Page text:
Rich Mixture

The following lists some of the possible combinations of exhaust gas values and the most likely causes.



A/F Ratio too Rich: possible problems, conditions or causes

High Low Low to Moderate Low
  • Rich fuel mixture,

  • Leaking injectors,

  • Incorrect carburetor adjustment,

  • Power valve leaking,

  • Choke operating rich (closed),

  • Float level too high, Air filter dirty,

  • EVAP canister purge system faulty,

  • PCV system problem,

  • ECM malfunctioning,

  • Crankcase contaminated with raw fuel

Moderate to High Low Low to Moderate Low
  • All of the above but with catalytic converter operating correctly.

High Low High High
  • Rich mixture with ignition misfire
Low High Low Low

Good combustion efficiency and catalytic converter working properly!

 Note: High CO, Low CO2 , VERYHigh HC(>1000) and VERYHigh O2(>5) is sometimes indicator of WRONG ENGINE VALVE TIMING. Simply explained, what enter's the engine ( Air+Fuel ), get's out only partially burned because of the poor mechanical condition of the engine. More about engine

Causes of Excessive Exhaust Emissions:

As a general rule, excessive HC, CO, and NOx levels are most often caused by the following conditions:

  • Excessive HC  results from ignition misfire or misfire due to excessively lean or rich air/fuel mixtures
  • Excessive CO results from rich air/fuel mixtures
  • Excessive NOx results from excessive combustion temperatures

When troubleshooting these types of emissions failures, you will be focusing on identifying the cause of the conditions described above. For example, to troubleshoot the cause of excessive CO emissions, you need to check all possible causes of too much fuel or too little air (rich air fuel/ratio). The following lists of causes will help familiarize you with the sub-systems most often related to excessive CO, HC and NOx production.

Causes of Excessive HC - Hydrocarbons

As mentioned, high hydrocarbons is most commonly caused by engine misfires. The following list of problems could cause high HC levels on fuel injected vehicles. As with any quick reference, there are other less likely causes that may not be included in the list. Here are some of the more common causes:

  • Ignition system failures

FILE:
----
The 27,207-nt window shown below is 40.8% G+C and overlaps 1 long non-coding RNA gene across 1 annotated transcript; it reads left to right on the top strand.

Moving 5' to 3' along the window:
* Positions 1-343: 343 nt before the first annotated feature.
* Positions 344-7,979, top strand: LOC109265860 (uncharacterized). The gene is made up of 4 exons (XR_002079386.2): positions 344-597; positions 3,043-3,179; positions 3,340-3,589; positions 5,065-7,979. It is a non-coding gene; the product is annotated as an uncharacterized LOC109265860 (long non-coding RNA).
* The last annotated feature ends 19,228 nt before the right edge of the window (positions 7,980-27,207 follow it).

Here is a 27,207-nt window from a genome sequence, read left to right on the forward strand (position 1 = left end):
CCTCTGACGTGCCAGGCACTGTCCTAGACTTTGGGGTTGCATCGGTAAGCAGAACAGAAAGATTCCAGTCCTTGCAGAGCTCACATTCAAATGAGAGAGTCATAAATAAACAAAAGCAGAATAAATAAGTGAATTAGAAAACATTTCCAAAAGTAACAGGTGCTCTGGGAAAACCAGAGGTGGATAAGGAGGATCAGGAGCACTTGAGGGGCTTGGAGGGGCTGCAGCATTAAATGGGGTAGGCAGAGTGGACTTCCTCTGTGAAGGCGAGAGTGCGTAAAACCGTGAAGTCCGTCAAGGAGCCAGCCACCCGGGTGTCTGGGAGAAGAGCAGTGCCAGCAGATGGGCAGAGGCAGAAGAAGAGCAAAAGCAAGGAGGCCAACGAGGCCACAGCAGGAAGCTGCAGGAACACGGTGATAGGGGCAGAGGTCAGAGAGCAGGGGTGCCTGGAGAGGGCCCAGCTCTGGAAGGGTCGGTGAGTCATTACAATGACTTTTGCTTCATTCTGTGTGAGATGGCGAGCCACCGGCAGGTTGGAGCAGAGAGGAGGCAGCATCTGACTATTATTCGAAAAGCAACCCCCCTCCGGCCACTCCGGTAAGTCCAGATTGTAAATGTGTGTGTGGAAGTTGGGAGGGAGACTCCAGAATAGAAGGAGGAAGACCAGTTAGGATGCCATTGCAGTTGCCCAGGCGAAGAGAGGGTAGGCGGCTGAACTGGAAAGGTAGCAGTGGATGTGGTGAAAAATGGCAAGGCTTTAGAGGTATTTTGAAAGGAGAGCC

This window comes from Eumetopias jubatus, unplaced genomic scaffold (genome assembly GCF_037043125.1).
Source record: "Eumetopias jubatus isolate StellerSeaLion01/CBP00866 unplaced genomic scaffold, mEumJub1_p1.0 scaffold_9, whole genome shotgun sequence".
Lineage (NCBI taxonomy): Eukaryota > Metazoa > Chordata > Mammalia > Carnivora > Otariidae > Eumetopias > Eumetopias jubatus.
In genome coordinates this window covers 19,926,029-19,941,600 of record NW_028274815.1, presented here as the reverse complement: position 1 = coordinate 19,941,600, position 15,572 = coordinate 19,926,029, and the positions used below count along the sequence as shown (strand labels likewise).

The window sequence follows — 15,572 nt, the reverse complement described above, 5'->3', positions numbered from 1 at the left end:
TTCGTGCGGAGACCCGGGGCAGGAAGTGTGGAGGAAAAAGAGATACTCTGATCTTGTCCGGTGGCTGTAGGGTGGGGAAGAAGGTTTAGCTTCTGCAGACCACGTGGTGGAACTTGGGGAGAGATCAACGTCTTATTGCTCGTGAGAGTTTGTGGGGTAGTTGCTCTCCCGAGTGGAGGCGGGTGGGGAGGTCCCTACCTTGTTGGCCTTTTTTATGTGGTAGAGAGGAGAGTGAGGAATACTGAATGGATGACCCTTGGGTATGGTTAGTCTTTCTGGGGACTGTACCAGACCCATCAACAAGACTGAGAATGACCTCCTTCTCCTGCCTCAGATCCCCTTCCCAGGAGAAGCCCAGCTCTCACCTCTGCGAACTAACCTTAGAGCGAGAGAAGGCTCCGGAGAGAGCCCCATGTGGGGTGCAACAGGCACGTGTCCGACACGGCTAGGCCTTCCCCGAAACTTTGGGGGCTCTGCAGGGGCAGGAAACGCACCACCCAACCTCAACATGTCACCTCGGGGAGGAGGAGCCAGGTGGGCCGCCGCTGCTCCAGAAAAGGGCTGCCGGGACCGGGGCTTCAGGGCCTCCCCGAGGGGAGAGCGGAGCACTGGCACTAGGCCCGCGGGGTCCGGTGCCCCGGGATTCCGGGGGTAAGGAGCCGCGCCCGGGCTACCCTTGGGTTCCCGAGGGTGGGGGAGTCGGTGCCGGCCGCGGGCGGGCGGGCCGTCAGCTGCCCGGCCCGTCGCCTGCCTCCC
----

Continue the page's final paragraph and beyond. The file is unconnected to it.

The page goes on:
1. faulty ignition secondary component
    2. faulty individual primary circuit on distributorless ignition system
    3. weak coil output due to coil or primary circuit problem
  • Excessively lean air/fuel mixture
    1. leaky intake manifold gasket
    2. worn throttle shaft
  • Excessive EGR dilution
    1. EGR valve stuck open or excessive EGR flow rate
    2. EGR modulator bleed plugged
  • Restricted or plugged fuel injector(s)
  • Closed loop control system incorrectly shifted lean
  • False input signal to ECM
    1. incorrect indication of load, coolant temp., O2 content, or throttle position
  • Exhaust leakage past exhaust valve(s)
    1. tight valve clearances
    2. burned valve or seat
  • Incorrect spark timing
    1. incorrect initial timing
    2. false input signal to ECM
    3. worn piston rings or cylinder walls
  • Insufficient cylinder compression
  • Carbon deposits on intake valves

Causes of Excessive CO - Carbon Monoxide

High carbon monoxide levels are caused by anything that can make the air/mixture richer than "ideal". The following examples are typical causes of rich mixtures on fuel injected vehicles:

  • Excessive fuel pressure at the injector(s)
  • Leaking fuel injector(s)
  • Ruptured fuel pressure regulator diaphragm
  • Loaded/malfunctioning EVAP system (two speed idle test)
  • Crankcase fuel contamination (two speed idle test)
  • Plugged PCV valve or hose (two speed idle test)
  • Closed loop control system incorrectly shifted rich
  • Excessive combustion blow-by
  • False input signal to ECM - incorrect indication of load, coolant temp., O2 content, or throttle position

Note:  It should be pointed out that due to the reduction ability of the catalytic converter, increases in CO emissions tend to reduce NOx emissions. It is not uncommon to repair a CO emissions failure and, as a result of another sub-system deficiency, have NOx increase sufficiently to fail a loaded-mode transient test.

Causes of Excessive NOx - Oxides of Nitrogen

Excessive oxides of nitrogen can be caused by anything that makes combustion temperatures rise. Typical causes of high combustion temperature on fuel injected vehicles include:

  • Cooling system problems
    1. insufficient radiator airflow
    2. low coolant level
    3. poor cooling fan operation
    4. thermostat stuck closed or restricted
    5.  internal radiator restriction
  • Excessively lean air/fuel mixture
    1. leaky intake manifold gasket 
    2.  worn throttle shaft
  • Closed loop control system incorrectly shifted lean
  • Improper oxygen sensor operation
    1. slow rich to lean switch time
    2. rich biased 02 sensor voltage
  • Improper or inefficient operation of EGR system
    1. restricted EGR passage
    2. EGR valve inoperative
    3. EGR modulator inoperative
    4. plugged E or R port in throttle body
    5. faulty EGR VSV operation
    6. leaky/misrouted EGR hoses
  • Improper spark advance system operation
    1. incorrect base timing
    2. false signal input to ECM
    3. improper operation of knock retard system
  • Carbon deposits on intake valves



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